Creative Writing and Psychology.
At first glance, it may seem like there isn’t an inch of overlap between these two lines of work, but I can assure you that there is. There are several ingredients for success in the world of creative writing, but my own experiences have taught me that these ingredients can be applied to other domains as well, and there are ten, in particular, that have helped me on my journey to becoming a productive psychologist:
1. Know Your Audience.
Just as it’s important to know your audience when starting a new writing project, it’s important to know your audience when communicating knowledge and ideas in academics. Whether I’m leading a discussion in a classroom, preparing a poster for a conference, or giving a talk to the department faculty, I’ve learned the importance of presenting the material so that it’s accessible for those on the receiving end, and this skill will serve me well both as a researcher and as a teacher.
2. Plot Carefully.
Planning is everything, regardless of whether the focus is on the rising action of a novel or the methodology of an experiment. Attention to detail and meticulous organization at the design stage can prevent a lot of problems and save a great deal of time and effort later on.
3. Take Charge.
A novel won’t write itself, and theories aren’t born on their own accord. A big part of being a writer is taking responsibility for your own success, and a big part of becoming a productive researcher is being a leader among your peers and colleagues. An academic must be as willing to try something that’s never been done as a writer is willing to put those first words on a blank page.
4. Avoid Clichés.
A worn out phrase can ruin an otherwise beautiful sentence or paragraph, and worn out ideas have no place in psychology, a field that depends on innovation and creativity to advance our understanding of the mind and human behavior. While it’s certainly worthwhile to investigate questions that have been asked by others, sometimes it’s even more beneficial to ask a new question altogether.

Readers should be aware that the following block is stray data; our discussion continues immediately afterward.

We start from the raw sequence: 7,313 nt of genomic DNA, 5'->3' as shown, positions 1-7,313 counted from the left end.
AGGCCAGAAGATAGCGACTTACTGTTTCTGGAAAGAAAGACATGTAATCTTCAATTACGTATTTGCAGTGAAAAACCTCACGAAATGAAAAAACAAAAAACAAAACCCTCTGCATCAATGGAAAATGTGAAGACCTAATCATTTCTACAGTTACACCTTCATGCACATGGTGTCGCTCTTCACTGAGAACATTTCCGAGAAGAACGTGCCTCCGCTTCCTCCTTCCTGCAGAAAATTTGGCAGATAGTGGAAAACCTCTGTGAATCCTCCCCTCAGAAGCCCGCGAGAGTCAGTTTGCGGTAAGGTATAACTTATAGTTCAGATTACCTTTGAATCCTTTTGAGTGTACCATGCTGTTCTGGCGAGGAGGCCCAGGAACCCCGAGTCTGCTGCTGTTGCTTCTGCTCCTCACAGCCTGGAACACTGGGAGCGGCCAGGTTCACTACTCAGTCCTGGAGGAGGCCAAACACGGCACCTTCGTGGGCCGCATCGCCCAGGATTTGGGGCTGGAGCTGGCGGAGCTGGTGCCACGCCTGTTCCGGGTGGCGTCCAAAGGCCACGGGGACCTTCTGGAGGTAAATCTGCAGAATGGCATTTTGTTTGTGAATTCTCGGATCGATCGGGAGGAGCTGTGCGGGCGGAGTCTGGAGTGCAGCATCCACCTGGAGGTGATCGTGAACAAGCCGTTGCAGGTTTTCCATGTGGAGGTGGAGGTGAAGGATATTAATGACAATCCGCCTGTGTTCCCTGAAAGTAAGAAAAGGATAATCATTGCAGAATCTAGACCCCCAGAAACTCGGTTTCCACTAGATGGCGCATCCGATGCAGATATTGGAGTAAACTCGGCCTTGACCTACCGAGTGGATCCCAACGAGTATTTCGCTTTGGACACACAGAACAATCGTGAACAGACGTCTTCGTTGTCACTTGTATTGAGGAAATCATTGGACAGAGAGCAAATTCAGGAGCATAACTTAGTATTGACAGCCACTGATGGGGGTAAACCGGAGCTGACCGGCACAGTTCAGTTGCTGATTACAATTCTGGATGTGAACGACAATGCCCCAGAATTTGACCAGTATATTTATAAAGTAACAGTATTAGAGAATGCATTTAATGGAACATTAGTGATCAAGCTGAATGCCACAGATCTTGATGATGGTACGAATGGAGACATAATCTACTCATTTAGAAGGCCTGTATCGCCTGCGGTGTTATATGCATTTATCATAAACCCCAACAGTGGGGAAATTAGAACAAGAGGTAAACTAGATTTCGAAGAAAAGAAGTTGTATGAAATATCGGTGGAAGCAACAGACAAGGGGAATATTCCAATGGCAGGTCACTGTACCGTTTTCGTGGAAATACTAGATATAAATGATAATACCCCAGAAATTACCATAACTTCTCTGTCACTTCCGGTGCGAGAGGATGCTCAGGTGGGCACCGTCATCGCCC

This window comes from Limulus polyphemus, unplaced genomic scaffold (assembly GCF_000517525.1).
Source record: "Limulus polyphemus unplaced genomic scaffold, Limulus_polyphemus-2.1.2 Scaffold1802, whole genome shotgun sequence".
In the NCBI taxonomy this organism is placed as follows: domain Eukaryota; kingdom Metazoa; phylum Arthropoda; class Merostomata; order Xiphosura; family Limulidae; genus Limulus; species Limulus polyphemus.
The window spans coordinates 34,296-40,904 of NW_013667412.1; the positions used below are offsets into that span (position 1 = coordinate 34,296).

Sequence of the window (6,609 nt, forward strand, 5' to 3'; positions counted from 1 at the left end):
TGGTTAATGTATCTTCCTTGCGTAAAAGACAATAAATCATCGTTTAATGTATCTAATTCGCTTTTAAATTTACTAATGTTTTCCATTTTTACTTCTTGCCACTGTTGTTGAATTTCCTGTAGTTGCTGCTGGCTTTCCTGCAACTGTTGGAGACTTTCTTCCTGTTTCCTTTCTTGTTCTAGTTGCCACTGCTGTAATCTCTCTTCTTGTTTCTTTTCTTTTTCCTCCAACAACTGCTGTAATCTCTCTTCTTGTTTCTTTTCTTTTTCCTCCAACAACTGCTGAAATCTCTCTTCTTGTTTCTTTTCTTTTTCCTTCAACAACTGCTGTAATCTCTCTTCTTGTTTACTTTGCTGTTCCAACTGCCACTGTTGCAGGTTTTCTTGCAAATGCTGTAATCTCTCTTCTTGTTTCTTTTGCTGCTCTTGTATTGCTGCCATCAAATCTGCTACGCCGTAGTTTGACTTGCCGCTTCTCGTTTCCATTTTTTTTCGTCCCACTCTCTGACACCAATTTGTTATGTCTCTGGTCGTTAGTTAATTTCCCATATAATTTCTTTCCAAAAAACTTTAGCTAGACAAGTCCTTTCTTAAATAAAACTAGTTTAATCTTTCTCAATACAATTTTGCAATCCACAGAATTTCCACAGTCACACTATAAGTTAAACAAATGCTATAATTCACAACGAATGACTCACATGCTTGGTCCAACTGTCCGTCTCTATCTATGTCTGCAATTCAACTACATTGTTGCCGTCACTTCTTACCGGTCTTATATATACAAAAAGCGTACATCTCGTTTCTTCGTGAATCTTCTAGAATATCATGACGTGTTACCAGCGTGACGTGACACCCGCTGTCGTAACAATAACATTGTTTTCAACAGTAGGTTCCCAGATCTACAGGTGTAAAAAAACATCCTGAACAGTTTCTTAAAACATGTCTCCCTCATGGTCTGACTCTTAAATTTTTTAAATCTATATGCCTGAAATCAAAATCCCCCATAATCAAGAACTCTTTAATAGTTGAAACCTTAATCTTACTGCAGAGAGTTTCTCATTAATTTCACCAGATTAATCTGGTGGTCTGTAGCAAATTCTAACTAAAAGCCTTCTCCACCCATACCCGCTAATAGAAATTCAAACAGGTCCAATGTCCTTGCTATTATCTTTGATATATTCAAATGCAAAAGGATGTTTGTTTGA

5. Be True to Your Characters.
Authors have a responsibility to the characters they create, just as scholars have a responsibility to the populations they investigate and the minds they mold. What makes a professor stand out is the ability to conduct quality research while still making his/her students feel like the top priority. As an academic, it is important to balance these two spheres.
6. Clarity is Key.
Clarity of written expression is just as important for a psychologist as it is for a fiction author, because even the most groundbreaking study will be shunted aside if its core concepts are not communicated effectively. Quality writing cannot be underemphasized, so be sure to proofread and polish.
7. Seek Advice.
Though it may appear a solo endeavor, the practice of writing benefits from constructive criticism, much like scientific research benefits from collaboration. Talk to others about your work–their input is invaluable.
8. Revise, Revise, Revise.
The work is never done, because no manuscript or article is perfect. Revision is essential.
9. Reach People.
In other words: publish, publish, publish. The goal of research is to contribute new information to the scholarly community, and the goal of creative writing is to establish an audience of readers. Even if it means starting small, publish and get your name out there.
10. Tell the Story You Want to Hear.
This is perhaps the simplest lesson of them all. I only write novels that I would want to read, and I’ve chosen to pursue a career doing memory research because therein lie the questions that I’m most interested in answering. It is important to love what you do.
These are just some of the ways that being a writer has helped me to become a better psychologist. But the usefulness of our experiences in creative endeavors are not limited to specific domains. Whether you are a novelist, painter, graphic designer, sculptor, or poet, you can apply the things you’ve learned as an artist to other areas of your life. And the reverse is also true: even if you have no creative experience, don’t let that stop you from trying something new. Reflect on the professional or personal knowledge you do have, and you may be surprised at how relevant it becomes when you pick up a pen or brush.